Electric Nation, Octopus Electric Vehicles, and Ovo Energy are now in a phase of careful analysis. They will interpret the vast amounts of data collected from the V2G chargers, the EVs, and the smart meters.
This dataset holds insights into consumer behaviour, energy usage patterns, grid stability factors, and the overall efficacy of V2G technology in a real-world environment.
Reports on the trials’ outcomes are eagerly anticipated and expected soon. These will shed light on the practical performance of V2G technology, the readiness of our grid infrastructure, and the challenges and benefits faced by the EV owners involved.
Which cars have vehicle-to-grid (V2G) in the UK?
Vehicle-to-Grid (V2G) technology is steadily gaining traction, with various car makers in the UK and beyond actively researching, testing, and developing this technology. Here’s where some of these major players stand:
Nissan vehicle-to-grid (V2G)
Nissan is presently the only car maker in the UK that offers CHAdeMO charging technology on electric vehicles, specifically the Nissan LEAF and Nissan e-NV200 van.
While the Nissan Ariya SUV will use a different charging technology (CCS), Nissan is considering how to implement V2G for this and future models, as the company recognises the significant benefits of bi-directional charging.
BMW vehicle-to-grid (V2G)
BMW is actively involved in V2G development. The company is leading a consortium in Germany to study bidirectional charging, and they’ve been trialling it with 50 BMW i3 vehicles since early 2021.
BMW sees the integration of electric vehicles into the power grid as a key innovation, albeit one that requires significant advancements in vehicle technology, charging infrastructure, management, and legal parameters. International rollout plans beyond the trial are yet to be announced.
Tesla vehicle-to-grid (V2G)
Tesla has not yet implemented V2H or Vehicle-to-Grid (V2G) technology in their vehicles, but they said it is a target to have done so by 2026.
Elon Musk has expressed scepticism about the real-world utility of V2G. During the 2023 Tesla Investors Day held at the Tesla Giga Factory, Musk was asked about his views on bi-directional charging and using vehicles to power homes: “I don’t think many people will use bi-directional charging unless you have a Powerwall because if you unplug your car, your house goes dark and this is extremely inconvenient.”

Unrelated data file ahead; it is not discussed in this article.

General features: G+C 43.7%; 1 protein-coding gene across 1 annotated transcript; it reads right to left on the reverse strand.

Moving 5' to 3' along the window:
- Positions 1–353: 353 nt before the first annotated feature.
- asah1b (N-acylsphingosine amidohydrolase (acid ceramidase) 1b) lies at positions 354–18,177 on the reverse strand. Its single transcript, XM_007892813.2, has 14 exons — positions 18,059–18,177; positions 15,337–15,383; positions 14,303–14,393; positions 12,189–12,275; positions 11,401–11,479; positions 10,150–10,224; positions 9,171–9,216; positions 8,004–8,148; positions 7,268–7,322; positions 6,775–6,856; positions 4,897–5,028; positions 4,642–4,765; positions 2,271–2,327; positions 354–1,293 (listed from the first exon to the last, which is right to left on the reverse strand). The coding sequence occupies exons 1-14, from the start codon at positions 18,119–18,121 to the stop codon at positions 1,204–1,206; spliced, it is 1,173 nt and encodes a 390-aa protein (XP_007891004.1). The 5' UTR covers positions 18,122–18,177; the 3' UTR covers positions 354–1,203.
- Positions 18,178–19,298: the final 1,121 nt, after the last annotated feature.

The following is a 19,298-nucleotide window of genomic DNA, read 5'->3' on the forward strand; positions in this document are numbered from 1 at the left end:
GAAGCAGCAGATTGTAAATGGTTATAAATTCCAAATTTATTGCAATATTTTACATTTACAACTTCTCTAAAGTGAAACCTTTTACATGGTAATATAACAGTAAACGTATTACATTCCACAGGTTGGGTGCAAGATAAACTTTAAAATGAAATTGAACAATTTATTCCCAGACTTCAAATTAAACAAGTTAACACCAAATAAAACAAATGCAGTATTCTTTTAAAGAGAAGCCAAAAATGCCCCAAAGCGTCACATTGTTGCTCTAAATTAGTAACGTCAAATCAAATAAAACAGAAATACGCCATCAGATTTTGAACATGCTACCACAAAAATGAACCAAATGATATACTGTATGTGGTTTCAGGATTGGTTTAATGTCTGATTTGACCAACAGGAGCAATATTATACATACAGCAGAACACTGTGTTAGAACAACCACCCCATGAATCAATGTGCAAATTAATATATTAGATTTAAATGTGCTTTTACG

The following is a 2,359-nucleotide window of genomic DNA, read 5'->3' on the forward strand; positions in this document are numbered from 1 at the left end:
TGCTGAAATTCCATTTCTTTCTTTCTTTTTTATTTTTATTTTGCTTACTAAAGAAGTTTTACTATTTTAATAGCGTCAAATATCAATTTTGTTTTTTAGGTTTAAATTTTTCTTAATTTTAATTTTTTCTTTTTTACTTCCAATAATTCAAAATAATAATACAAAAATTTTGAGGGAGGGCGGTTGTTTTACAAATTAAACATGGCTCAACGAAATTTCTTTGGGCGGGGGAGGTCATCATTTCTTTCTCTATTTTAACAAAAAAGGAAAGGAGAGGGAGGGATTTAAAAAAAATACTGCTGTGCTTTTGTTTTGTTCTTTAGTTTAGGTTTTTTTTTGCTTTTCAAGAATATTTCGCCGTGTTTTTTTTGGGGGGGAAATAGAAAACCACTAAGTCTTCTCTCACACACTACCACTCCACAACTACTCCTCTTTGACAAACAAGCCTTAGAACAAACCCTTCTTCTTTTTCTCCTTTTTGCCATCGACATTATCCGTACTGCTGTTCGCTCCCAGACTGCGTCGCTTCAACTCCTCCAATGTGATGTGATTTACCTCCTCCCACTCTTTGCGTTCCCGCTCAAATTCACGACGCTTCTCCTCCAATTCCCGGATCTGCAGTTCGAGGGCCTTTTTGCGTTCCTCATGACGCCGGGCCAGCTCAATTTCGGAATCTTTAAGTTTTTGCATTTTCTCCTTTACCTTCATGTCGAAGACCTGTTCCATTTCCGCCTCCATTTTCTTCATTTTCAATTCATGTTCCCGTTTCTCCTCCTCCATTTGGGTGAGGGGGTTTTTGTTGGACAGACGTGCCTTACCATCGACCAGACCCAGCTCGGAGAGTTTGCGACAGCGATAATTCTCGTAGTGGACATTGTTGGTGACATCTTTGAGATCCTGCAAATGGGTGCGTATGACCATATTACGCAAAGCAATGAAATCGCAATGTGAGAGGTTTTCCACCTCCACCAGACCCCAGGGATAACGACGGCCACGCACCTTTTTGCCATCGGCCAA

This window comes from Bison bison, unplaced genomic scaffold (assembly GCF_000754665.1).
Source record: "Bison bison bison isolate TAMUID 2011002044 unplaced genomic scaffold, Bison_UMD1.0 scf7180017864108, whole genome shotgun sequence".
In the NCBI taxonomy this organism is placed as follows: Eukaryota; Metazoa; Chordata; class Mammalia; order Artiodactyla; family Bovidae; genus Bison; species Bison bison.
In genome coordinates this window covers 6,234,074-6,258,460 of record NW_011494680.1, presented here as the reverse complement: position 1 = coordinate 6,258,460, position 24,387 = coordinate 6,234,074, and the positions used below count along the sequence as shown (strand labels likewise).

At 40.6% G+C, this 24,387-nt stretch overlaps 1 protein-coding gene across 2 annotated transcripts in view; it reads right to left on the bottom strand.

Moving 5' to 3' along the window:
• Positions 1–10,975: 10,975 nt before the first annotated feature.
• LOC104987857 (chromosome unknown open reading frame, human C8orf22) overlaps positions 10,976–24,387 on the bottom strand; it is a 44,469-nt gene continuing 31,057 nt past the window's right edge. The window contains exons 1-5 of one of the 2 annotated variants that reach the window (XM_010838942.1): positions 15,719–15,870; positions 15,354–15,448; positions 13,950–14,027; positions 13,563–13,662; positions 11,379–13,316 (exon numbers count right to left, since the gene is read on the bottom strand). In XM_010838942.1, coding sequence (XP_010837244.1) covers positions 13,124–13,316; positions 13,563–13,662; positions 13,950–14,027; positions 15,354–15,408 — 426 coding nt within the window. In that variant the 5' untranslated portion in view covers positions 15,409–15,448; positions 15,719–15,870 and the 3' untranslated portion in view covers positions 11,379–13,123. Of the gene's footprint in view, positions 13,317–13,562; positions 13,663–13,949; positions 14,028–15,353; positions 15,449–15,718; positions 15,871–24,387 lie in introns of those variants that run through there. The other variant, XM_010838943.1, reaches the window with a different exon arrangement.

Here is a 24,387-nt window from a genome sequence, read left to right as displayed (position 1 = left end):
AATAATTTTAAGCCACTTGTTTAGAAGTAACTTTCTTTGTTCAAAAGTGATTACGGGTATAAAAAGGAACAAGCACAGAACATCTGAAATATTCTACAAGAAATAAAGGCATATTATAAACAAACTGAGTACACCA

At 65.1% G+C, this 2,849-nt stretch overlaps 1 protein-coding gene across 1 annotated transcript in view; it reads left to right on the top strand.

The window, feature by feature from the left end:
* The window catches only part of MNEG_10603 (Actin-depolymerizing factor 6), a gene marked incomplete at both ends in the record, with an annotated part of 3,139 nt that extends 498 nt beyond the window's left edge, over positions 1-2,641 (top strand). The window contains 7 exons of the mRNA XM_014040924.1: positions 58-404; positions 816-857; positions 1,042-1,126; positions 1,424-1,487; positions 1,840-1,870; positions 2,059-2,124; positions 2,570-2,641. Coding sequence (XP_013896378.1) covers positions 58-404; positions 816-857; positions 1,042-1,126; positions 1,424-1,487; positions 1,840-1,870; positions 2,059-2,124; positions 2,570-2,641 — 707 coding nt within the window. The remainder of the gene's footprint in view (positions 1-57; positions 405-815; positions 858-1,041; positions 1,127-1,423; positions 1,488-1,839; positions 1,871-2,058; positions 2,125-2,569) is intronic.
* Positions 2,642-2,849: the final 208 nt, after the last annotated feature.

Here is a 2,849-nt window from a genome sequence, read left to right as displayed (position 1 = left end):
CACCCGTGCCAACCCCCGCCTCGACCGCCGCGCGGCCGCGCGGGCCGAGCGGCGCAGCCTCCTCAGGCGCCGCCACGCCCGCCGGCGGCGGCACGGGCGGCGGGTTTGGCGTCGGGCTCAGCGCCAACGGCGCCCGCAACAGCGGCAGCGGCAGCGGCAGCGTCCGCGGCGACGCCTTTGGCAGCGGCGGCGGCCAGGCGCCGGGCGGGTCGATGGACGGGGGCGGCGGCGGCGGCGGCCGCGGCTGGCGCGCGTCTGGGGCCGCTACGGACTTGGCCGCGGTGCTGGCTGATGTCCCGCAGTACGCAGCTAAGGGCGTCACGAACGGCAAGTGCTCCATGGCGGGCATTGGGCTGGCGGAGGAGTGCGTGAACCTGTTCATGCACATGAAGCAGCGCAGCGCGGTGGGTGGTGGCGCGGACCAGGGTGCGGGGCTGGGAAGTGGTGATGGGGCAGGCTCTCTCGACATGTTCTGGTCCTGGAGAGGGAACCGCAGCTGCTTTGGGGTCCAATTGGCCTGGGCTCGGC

Ford vehicle-to-grid (V2G)
Ford is exploring vehicle-to-home (V2H) technology, which could offset the potential cost increase and a slight reduction in battery life associated with V2G technology. Further details are pending based on the success of their trials.
Volkswagen (VW) vehicle-to-grid (V2G)
In partnership with E.ON, a major power provider in Northern Europe, VW is testing V2G technology with an electric car and charging station, although this is currently taking place in Germany.
Peugeot vehicle-to-grid (V2G)
This French car maker has successfully implemented V2G technology in several hundred of its Peugeot Ion models in France, in collaboration with Électricité de France (EDF).
FIAT vehicle-to-grid (V2G)
FIAT is working on integrating V2G technology into its electric city cars, with the goal of using excess power generated at night to recharge EV batteries during the day.
Fiat also sees potential for these systems to provide backup power during emergencies like power outages or natural disasters.
Audi vehicle-to-grid (V2G)
Audi is conducting a research project focused on integrating electric vehicles with bidirectional charging to enhance network stability, reduce electricity costs, and contribute to climate protection.
Audi is also looking into how Audi e-tron EV batteries could supply a single-family home with energy for around a week. Audi aims to roll out grid integration applications with different use cases, including V2H and V2G, to be introduced in phases over the following years.
Which home chargers have vehicle-to-grid (V2G) in the UK?
There are some Vehicle-to-Grid (V2G) chargers available already in the UK market:
- Wallbox Quasar 2